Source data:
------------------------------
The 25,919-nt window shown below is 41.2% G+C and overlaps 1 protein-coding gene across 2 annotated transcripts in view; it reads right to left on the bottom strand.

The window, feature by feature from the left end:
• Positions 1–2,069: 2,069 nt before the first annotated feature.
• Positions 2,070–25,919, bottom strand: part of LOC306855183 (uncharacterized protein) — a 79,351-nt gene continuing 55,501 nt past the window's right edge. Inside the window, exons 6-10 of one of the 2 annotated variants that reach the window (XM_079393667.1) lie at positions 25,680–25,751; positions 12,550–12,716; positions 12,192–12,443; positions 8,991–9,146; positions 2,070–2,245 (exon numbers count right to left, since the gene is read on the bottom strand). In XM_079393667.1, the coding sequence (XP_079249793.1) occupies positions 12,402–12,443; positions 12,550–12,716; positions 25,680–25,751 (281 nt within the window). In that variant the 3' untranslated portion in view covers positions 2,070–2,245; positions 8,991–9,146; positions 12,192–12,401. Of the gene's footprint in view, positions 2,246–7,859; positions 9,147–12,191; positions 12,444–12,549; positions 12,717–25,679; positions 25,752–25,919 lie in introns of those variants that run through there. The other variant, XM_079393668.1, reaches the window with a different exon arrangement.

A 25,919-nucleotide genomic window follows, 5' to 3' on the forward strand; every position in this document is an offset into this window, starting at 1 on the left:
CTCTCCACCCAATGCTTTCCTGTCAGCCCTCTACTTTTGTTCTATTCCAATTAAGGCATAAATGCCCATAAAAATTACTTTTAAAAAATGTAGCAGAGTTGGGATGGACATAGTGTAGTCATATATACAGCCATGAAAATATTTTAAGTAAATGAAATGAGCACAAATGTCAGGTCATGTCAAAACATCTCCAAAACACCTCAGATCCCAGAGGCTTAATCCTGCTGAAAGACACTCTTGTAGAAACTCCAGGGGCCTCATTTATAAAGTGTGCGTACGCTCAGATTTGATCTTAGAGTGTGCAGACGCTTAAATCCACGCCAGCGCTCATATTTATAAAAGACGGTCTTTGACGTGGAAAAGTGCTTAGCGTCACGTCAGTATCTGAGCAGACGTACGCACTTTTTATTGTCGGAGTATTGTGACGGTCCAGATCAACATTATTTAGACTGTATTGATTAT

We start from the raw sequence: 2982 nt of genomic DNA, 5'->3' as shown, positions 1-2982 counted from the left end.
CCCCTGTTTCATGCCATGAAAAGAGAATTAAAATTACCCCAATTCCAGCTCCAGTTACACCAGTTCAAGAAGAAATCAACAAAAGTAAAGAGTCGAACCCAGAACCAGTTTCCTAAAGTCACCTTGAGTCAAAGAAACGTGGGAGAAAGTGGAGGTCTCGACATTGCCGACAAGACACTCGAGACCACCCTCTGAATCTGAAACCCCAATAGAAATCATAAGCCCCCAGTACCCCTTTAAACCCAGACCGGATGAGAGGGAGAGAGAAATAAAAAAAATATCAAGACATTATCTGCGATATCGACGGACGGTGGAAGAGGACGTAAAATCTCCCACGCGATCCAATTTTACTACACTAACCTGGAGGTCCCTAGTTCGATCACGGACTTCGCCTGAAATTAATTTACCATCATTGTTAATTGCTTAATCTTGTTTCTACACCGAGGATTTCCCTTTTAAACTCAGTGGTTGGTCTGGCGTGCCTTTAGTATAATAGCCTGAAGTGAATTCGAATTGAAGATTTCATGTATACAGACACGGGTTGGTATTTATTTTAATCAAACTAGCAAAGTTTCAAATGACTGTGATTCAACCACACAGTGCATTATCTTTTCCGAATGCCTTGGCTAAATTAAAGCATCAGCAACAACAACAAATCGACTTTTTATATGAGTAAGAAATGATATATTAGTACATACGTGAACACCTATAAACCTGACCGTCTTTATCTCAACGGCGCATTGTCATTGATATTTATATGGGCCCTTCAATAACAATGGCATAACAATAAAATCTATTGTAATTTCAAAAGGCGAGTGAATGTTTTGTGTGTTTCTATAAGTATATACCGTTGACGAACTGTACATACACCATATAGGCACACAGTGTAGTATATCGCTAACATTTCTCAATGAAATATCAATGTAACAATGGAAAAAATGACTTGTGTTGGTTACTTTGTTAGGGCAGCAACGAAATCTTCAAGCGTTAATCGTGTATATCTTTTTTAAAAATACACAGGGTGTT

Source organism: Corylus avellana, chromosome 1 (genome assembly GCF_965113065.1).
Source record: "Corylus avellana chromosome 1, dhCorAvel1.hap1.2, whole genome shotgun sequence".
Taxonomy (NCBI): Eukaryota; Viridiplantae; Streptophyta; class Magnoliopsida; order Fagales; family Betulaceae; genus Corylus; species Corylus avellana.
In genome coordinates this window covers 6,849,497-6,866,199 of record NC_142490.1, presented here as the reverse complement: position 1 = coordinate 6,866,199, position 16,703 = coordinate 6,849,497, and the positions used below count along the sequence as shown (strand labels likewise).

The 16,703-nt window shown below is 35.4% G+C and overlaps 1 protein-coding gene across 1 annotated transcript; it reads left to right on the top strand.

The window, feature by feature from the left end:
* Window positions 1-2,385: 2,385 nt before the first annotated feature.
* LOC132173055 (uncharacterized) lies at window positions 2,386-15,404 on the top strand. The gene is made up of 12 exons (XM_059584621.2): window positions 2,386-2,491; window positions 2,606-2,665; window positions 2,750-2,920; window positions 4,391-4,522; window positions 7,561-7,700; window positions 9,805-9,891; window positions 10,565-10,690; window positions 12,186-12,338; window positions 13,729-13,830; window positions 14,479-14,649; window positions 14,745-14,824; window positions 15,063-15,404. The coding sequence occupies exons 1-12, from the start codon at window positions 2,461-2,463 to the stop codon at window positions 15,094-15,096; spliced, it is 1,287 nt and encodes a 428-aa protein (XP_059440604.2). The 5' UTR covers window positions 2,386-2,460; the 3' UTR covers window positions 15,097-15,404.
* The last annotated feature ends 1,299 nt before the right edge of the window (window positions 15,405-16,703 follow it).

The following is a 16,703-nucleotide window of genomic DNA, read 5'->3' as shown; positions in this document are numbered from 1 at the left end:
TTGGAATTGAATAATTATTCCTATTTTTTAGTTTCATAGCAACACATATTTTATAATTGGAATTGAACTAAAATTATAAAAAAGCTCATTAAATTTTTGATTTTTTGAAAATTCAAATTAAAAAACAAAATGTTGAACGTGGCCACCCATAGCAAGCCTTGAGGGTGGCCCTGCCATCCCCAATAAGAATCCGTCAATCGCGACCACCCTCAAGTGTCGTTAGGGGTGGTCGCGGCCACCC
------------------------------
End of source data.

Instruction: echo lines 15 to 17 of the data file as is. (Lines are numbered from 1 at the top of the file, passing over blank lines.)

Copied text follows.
* Window positions 1-2,385: 2,385 nt before the first annotated feature.
* LOC132173055 (uncharacterized) lies at window positions 2,386-15,404 on the top strand. The gene is made up of 12 exons (XM_059584621.2): window positions 2,386-2,491; window positions 2,606-2,665; window positions 2,750-2,920; window positions 4,391-4,522; window positions 7,561-7,700; window positions 9,805-9,891; window positions 10,565-10,690; window positions 12,186-12,338; window positions 13,729-13,830; window positions 14,479-14,649; window positions 14,745-14,824; window positions 15,063-15,404. The coding sequence occupies exons 1-12, from the start codon at window positions 2,461-2,463 to the stop codon at window positions 15,094-15,096; spliced, it is 1,287 nt and encodes a 428-aa protein (XP_059440604.2). The 5' UTR covers window positions 2,386-2,460; the 3' UTR covers window positions 15,097-15,404.
* The last annotated feature ends 1,299 nt before the right edge of the window (window positions 15,405-16,703 follow it).